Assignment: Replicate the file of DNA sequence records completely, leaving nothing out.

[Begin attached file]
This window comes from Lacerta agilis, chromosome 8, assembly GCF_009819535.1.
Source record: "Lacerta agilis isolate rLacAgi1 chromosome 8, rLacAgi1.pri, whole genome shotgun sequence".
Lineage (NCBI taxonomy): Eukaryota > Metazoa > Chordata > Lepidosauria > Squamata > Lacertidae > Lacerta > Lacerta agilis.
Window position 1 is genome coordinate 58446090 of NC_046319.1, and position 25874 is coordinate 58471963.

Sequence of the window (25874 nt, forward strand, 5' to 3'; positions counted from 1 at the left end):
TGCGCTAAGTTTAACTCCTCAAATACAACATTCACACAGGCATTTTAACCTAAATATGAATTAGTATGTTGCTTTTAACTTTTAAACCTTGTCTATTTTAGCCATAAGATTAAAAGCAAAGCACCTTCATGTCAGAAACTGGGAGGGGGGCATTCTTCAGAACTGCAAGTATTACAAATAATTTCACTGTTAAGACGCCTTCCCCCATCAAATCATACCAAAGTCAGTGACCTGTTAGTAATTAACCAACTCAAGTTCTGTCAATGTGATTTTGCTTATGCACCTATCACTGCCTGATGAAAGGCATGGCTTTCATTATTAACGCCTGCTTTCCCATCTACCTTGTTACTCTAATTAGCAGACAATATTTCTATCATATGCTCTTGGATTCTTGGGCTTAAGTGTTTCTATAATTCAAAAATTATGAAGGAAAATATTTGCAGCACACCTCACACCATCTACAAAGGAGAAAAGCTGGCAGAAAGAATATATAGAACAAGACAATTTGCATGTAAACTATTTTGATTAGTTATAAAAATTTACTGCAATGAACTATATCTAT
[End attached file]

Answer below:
This window comes from Lacerta agilis, chromosome 8, assembly GCF_009819535.1.
Source record: "Lacerta agilis isolate rLacAgi1 chromosome 8, rLacAgi1.pri, whole genome shotgun sequence".
Lineage (NCBI taxonomy): Eukaryota > Metazoa > Chordata > Lepidosauria > Squamata > Lacertidae > Lacerta > Lacerta agilis.
Window position 1 is genome coordinate 58446090 of NC_046319.1, and position 25874 is coordinate 58471963.

Sequence of the window (25874 nt, forward strand, 5' to 3'; positions counted from 1 at the left end):
TGCGCTAAGTTTAACTCCTCAAATACAACATTCACACAGGCATTTTAACCTAAATATGAATTAGTATGTTGCTTTTAACTTTTAAACCTTGTCTATTTTAGCCATAAGATTAAAAGCAAAGCACCTTCATGTCAGAAACTGGGAGGGGGGCATTCTTCAGAACTGCAAGTATTACAAATAATTTCACTGTTAAGACGCCTTCCCCCATCAAATCATACCAAAGTCAGTGACCTGTTAGTAATTAACCAACTCAAGTTCTGTCAATGTGATTTTGCTTATGCACCTATCACTGCCTGATGAAAGGCATGGCTTTCATTATTAACGCCTGCTTTCCCATCTACCTTGTTACTCTAATTAGCAGACAATATTTCTATCATATGCTCTTGGATTCTTGGGCTTAAGTGTTTCTATAATTCAAAAATTATGAAGGAAAATATTTGCAGCACACCTCACACCATCTACAAAGGAGAAAAGCTGGCAGAAAGAATATATAGAACAAGACAATTTGCATGTAAACTATTTTGATTAGTTATAAAAATTTACTGCAATGAACTATATCTAT